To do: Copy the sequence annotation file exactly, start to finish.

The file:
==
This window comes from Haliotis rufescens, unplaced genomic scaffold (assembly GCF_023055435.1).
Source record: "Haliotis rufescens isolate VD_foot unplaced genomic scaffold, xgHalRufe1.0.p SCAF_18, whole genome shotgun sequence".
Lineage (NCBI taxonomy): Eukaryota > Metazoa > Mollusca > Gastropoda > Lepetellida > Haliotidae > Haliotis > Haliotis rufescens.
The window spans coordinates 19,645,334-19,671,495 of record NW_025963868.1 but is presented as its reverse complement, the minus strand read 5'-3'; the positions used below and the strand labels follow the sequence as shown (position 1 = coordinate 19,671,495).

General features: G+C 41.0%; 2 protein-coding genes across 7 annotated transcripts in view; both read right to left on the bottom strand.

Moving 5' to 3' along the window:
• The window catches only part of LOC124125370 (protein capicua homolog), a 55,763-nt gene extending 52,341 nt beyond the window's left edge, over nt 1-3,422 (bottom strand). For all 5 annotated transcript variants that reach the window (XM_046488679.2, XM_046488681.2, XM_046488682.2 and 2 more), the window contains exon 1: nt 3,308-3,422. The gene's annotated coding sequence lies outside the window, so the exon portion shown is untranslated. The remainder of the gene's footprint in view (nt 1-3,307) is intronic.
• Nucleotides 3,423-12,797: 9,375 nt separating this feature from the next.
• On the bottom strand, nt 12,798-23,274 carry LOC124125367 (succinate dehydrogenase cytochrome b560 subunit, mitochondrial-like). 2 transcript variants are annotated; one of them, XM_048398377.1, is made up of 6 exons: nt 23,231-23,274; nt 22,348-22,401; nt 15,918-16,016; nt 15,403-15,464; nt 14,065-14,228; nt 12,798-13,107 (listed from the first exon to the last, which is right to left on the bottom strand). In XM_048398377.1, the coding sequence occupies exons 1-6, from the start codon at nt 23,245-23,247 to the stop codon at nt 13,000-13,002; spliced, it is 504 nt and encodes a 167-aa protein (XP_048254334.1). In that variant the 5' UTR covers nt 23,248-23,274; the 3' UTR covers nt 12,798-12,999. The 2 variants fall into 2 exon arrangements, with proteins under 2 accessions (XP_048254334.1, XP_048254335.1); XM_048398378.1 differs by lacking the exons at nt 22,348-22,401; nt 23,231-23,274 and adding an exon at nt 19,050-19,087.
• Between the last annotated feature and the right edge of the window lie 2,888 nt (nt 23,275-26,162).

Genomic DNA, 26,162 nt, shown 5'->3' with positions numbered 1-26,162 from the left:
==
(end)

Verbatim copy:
This window comes from Haliotis rufescens, unplaced genomic scaffold (assembly GCF_023055435.1).
Source record: "Haliotis rufescens isolate VD_foot unplaced genomic scaffold, xgHalRufe1.0.p SCAF_18, whole genome shotgun sequence".
Lineage (NCBI taxonomy): Eukaryota > Metazoa > Mollusca > Gastropoda > Lepetellida > Haliotidae > Haliotis > Haliotis rufescens.
The window spans coordinates 19,645,334-19,671,495 of record NW_025963868.1 but is presented as its reverse complement, the minus strand read 5'-3'; the positions used below and the strand labels follow the sequence as shown (position 1 = coordinate 19,671,495).

General features: G+C 41.0%; 2 protein-coding genes across 7 annotated transcripts in view; both read right to left on the bottom strand.

Moving 5' to 3' along the window:
• The window catches only part of LOC124125370 (protein capicua homolog), a 55,763-nt gene extending 52,341 nt beyond the window's left edge, over nt 1-3,422 (bottom strand). For all 5 annotated transcript variants that reach the window (XM_046488679.2, XM_046488681.2, XM_046488682.2 and 2 more), the window contains exon 1: nt 3,308-3,422. The gene's annotated coding sequence lies outside the window, so the exon portion shown is untranslated. The remainder of the gene's footprint in view (nt 1-3,307) is intronic.
• Nucleotides 3,423-12,797: 9,375 nt separating this feature from the next.
• On the bottom strand, nt 12,798-23,274 carry LOC124125367 (succinate dehydrogenase cytochrome b560 subunit, mitochondrial-like). 2 transcript variants are annotated; one of them, XM_048398377.1, is made up of 6 exons: nt 23,231-23,274; nt 22,348-22,401; nt 15,918-16,016; nt 15,403-15,464; nt 14,065-14,228; nt 12,798-13,107 (listed from the first exon to the last, which is right to left on the bottom strand). In XM_048398377.1, the coding sequence occupies exons 1-6, from the start codon at nt 23,245-23,247 to the stop codon at nt 13,000-13,002; spliced, it is 504 nt and encodes a 167-aa protein (XP_048254334.1). In that variant the 5' UTR covers nt 23,248-23,274; the 3' UTR covers nt 12,798-12,999. The 2 variants fall into 2 exon arrangements, with proteins under 2 accessions (XP_048254334.1, XP_048254335.1); XM_048398378.1 differs by lacking the exons at nt 22,348-22,401; nt 23,231-23,274 and adding an exon at nt 19,050-19,087.
• Between the last annotated feature and the right edge of the window lie 2,888 nt (nt 23,275-26,162).

Genomic DNA, 26,162 nt, shown 5'->3' with positions numbered 1-26,162 from the left: